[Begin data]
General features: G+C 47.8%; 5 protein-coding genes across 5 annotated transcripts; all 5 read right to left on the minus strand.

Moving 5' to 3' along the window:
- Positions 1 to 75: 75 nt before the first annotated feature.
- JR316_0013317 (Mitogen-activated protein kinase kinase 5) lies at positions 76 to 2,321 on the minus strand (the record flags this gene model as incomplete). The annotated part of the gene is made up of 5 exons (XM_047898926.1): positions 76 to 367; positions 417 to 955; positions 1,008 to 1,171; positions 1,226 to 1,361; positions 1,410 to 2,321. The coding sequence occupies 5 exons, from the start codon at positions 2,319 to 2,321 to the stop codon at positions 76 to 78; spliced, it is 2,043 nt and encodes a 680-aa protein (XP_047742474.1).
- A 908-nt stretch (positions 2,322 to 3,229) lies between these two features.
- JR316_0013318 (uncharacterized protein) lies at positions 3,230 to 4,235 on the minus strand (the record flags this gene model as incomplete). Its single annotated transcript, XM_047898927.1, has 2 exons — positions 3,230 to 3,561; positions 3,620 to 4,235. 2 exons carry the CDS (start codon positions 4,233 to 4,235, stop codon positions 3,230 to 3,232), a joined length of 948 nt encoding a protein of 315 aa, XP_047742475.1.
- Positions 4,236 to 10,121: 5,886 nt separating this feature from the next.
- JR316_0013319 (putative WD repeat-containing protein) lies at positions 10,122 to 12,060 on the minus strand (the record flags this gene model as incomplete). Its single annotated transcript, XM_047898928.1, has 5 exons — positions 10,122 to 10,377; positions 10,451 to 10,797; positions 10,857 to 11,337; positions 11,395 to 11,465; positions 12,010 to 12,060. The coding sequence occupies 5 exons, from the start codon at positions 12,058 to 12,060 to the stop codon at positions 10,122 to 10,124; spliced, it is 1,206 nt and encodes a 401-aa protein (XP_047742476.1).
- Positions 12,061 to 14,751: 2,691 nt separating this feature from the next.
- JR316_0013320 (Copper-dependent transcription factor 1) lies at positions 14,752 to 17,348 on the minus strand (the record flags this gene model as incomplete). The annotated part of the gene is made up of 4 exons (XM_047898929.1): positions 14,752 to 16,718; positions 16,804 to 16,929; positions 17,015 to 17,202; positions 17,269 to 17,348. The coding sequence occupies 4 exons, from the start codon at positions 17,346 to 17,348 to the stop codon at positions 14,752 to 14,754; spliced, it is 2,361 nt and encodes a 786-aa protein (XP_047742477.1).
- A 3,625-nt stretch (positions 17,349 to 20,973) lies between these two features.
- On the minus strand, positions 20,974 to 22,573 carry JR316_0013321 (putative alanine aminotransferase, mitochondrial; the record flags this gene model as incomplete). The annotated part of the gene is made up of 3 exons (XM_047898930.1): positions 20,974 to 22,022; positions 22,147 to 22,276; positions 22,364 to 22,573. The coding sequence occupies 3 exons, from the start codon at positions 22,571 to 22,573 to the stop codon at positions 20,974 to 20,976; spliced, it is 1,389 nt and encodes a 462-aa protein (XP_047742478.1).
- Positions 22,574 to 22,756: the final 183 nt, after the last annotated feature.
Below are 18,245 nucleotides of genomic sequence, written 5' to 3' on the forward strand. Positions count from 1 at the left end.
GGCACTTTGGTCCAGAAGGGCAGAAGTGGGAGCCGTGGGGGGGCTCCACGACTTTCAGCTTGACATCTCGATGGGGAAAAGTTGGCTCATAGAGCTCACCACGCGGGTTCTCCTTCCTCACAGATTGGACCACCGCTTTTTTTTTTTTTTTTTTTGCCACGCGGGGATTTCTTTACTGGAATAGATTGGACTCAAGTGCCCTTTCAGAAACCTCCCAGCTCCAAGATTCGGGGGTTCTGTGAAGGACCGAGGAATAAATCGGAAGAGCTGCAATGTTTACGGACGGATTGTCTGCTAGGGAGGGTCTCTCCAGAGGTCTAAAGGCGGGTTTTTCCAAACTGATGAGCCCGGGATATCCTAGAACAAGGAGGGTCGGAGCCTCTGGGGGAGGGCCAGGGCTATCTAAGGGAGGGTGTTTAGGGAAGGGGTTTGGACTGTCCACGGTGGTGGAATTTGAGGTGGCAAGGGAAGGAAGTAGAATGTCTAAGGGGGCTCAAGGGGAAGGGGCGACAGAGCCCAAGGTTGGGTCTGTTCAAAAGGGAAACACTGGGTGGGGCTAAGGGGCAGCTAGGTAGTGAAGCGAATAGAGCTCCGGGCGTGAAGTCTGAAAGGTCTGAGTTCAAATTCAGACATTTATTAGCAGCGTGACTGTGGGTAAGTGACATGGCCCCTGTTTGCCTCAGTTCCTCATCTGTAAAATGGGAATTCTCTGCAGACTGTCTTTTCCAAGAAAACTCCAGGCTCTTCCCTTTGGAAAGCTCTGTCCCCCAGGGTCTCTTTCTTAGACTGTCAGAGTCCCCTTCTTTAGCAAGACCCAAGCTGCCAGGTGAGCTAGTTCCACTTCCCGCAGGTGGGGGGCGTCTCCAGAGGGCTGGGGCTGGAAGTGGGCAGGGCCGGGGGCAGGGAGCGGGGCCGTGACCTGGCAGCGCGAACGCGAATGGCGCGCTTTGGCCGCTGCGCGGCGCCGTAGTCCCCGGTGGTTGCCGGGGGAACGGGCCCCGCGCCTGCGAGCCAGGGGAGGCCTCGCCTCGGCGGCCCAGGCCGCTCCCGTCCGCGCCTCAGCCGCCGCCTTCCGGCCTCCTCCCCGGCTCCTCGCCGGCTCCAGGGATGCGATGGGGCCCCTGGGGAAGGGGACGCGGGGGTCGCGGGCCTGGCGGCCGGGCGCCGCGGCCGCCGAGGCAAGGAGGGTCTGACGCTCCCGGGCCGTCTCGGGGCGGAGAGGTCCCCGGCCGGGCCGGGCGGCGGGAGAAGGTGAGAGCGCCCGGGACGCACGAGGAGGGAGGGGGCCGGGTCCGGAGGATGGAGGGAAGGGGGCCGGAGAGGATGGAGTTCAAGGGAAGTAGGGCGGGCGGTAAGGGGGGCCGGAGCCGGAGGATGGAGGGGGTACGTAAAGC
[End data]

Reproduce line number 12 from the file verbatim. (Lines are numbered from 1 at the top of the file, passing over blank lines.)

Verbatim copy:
- On the minus strand, positions 20,974 to 22,573 carry JR316_0013321 (putative alanine aminotransferase, mitochondrial; the record flags this gene model as incomplete). The annotated part of the gene is made up of 3 exons (XM_047898930.1): positions 20,974 to 22,022; positions 22,147 to 22,276; positions 22,364 to 22,573. The coding sequence occupies 3 exons, from the start codon at positions 22,571 to 22,573 to the stop codon at positions 20,974 to 20,976; spliced, it is 1,389 nt and encodes a 462-aa protein (XP_047742478.1).